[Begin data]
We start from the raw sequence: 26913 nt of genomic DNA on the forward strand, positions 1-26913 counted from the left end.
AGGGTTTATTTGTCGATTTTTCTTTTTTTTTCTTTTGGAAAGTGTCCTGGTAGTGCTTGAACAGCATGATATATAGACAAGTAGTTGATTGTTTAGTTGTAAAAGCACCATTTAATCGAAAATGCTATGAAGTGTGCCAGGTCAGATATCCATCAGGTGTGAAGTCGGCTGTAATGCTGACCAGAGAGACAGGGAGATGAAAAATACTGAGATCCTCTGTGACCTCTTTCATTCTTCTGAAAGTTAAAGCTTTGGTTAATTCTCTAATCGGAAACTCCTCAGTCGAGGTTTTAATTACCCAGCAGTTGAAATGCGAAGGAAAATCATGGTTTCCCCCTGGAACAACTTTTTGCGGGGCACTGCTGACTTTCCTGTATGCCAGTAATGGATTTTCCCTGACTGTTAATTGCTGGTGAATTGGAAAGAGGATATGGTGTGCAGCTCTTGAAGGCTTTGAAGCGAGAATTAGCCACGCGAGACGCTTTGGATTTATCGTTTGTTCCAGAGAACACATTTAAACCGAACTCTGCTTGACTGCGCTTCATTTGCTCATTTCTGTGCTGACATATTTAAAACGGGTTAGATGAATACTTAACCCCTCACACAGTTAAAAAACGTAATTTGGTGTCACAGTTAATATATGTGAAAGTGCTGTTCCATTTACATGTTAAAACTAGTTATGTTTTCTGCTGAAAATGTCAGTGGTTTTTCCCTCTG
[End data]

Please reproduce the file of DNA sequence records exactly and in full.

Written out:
We start from the raw sequence: 26913 nt of genomic DNA on the forward strand, positions 1-26913 counted from the left end.
AGGGTTTATTTGTCGATTTTTCTTTTTTTTTCTTTTGGAAAGTGTCCTGGTAGTGCTTGAACAGCATGATATATAGACAAGTAGTTGATTGTTTAGTTGTAAAAGCACCATTTAATCGAAAATGCTATGAAGTGTGCCAGGTCAGATATCCATCAGGTGTGAAGTCGGCTGTAATGCTGACCAGAGAGACAGGGAGATGAAAAATACTGAGATCCTCTGTGACCTCTTTCATTCTTCTGAAAGTTAAAGCTTTGGTTAATTCTCTAATCGGAAACTCCTCAGTCGAGGTTTTAATTACCCAGCAGTTGAAATGCGAAGGAAAATCATGGTTTCCCCCTGGAACAACTTTTTGCGGGGCACTGCTGACTTTCCTGTATGCCAGTAATGGATTTTCCCTGACTGTTAATTGCTGGTGAATTGGAAAGAGGATATGGTGTGCAGCTCTTGAAGGCTTTGAAGCGAGAATTAGCCACGCGAGACGCTTTGGATTTATCGTTTGTTCCAGAGAACACATTTAAACCGAACTCTGCTTGACTGCGCTTCATTTGCTCATTTCTGTGCTGACATATTTAAAACGGGTTAGATGAATACTTAACCCCTCACACAGTTAAAAAACGTAATTTGGTGTCACAGTTAATATATGTGAAAGTGCTGTTCCATTTACATGTTAAAACTAGTTATGTTTTCTGCTGAAAATGTCAGTGGTTTTTCCCTCTG